Dave Seddon's PNE Press View

Simon Grayson will be working on the best way to get North Ends league season up and running at Loftus RoadSimon Grayson will be working on the best way to get North Ends league season up and running at Loftus Road
Simon Grayson will be working on the best way to get North Ends league season up and running at Loftus Road
WHAT is the key to getting Preston North End off the mark in the Championship this season and will it be fourth time lucky at Queens Park Rangers?

It is a bit uncomfortable to be heading to Loftus Road with three league defeats in a row – something which only happened to the Lilywhites once last season.

That was when the campaign was in its infancy too, although not quite as early as this.

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They lost three on the spin at the end of August and going into September – with a League Cup win against Watford thrown in to soften the blow slightly.

It is similar this time, the Hartlepool victory in the same competition the single rose between the thorns.

Maybe it is just a case of PNE not doing starts of seasons too well rather than anything else.

Actually, they didn’t start last year too badly, with five points gathered from the first three games.

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The dip came after that, leaving them on the foot of the table with seven points gathered from 30 available.

Preston recovered then, and now they have to pull themselves up by their bootlaces in similar fashion.

This term’s start has been frustrating more than anything.

Reading, Fulham and Derby had their good points as teams but were not special in any shape or form.

On the opening day granted, Reading’s movement going forward caught the eye in the first half.

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In the second, the Royals rarely raised a trot, running out of steam – North End unable to take advantage and find an equalise.

Fulham were well organised and had some flair in the shape of their No.10 Tom Cairney.

But again they were there to be got at, Preston doing so in spells in the second half.

Make no bones about it, I felt their efforts deserved a draw against Derby on Tuesday night, once they had got a nervous first 15 minutes out of their system.

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So now it is off to Loftus Road, an away day always looked forward to by the travelling faithful.

The pints and train ride will certainly be more enjoyable for the fans should a point or three accompany them home.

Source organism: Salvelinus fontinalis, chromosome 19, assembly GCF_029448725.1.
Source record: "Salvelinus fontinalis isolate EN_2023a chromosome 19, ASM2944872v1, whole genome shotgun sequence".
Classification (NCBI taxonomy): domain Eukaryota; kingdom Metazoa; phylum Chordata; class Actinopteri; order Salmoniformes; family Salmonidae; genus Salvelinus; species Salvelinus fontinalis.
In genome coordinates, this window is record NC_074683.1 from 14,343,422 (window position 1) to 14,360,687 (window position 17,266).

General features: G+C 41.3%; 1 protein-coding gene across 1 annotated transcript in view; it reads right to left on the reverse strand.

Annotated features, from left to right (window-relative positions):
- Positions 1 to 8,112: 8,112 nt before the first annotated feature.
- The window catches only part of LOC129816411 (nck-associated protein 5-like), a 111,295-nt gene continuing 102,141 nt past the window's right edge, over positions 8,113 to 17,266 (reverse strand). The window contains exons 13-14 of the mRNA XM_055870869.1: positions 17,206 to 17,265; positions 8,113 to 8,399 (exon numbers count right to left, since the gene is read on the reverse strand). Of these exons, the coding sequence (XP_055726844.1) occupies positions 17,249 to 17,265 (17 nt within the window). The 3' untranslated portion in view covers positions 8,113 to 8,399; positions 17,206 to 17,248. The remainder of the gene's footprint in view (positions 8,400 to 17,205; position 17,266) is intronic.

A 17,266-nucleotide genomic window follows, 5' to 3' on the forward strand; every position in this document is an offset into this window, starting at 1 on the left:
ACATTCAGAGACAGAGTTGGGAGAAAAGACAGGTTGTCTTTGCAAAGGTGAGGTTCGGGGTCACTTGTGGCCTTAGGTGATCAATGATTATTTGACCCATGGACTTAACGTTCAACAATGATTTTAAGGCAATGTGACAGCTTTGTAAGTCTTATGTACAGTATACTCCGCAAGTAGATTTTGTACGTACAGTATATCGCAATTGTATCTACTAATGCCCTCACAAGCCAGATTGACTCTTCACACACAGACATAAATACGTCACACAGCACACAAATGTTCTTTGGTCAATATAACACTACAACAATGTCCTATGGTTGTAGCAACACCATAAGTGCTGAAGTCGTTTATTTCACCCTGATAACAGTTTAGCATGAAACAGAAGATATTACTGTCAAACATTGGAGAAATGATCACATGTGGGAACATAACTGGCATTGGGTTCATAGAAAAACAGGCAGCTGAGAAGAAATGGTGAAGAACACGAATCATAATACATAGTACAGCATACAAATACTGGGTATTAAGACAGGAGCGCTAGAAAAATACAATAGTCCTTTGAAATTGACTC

For me, North End are just falling between two stools at the moment.

While still wanting to be hard to beat, I get the impression there is a desire to be a bit more adventurous too.

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At half-time in the Reading game, the 3-5-2 was knocked on the head and the system changed to 4-4-2.

For the second half at the Madejski Stadium and for the Hartlepool and Fulham games, the midfield four were Ben Pringle, Alan Browne, Daniel Johnson and Paul Gallagher.

Against Derby, Johnson gave way to Callum Robinson, a change which, it has to be said, worked well bearing in mind Robinson’s contribution.

In those two versions of the midfield, you had four midfielders who like to pass and are comfortable on the ball – mind you some of the short stuff against Derby left a lot to be desired.

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The inclusion of Robinson at least provided some pace and width which gave the engine room a better balance.

Judging by comments from supporters, I am not alone in thinking that the midfield just needs a harder edge at the moment.

Whether it is Ben Pearson or the popular John Welsh, they can put a foot in and toughen up what is perceived to be a too soft a centre at present.

I know 3-5-2 isn’t everyone’s cup of tea but it might be the way to go at QPR.

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It needs the right people to play in it, Chris Humphrey at wing-back for example.

Liam Grimshaw is starting to get used to his surroundings at right-back but wing-back is a whole different kettle of fish.

Perhaps Simon Grayson will still go with a 4-4-2, keeping faith with those who featured in the improved Derby display.

If North End are off the mark in terms of points coming away from Shepherds Bush, it will have been the right choice.

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The PNE news agenda this week has been dominated, and rightly so, by Joe Garner and Rangers.

It is sad to see Garner go, a rare breed these days in terms of someone playing for the club they supported as a child.

Stepping away from the emotion of the exit, the deal makes sense for both parties.

Garner gets a new challenge, more money and a big move at the age of 28. Preston are getting a decent fee of around £1.7m.

Invest it wisely and it could be put towards two or three incoming deals.

I do fear for the future of coffee shops in the region though – rarely is Garner seen without a cup in his hand!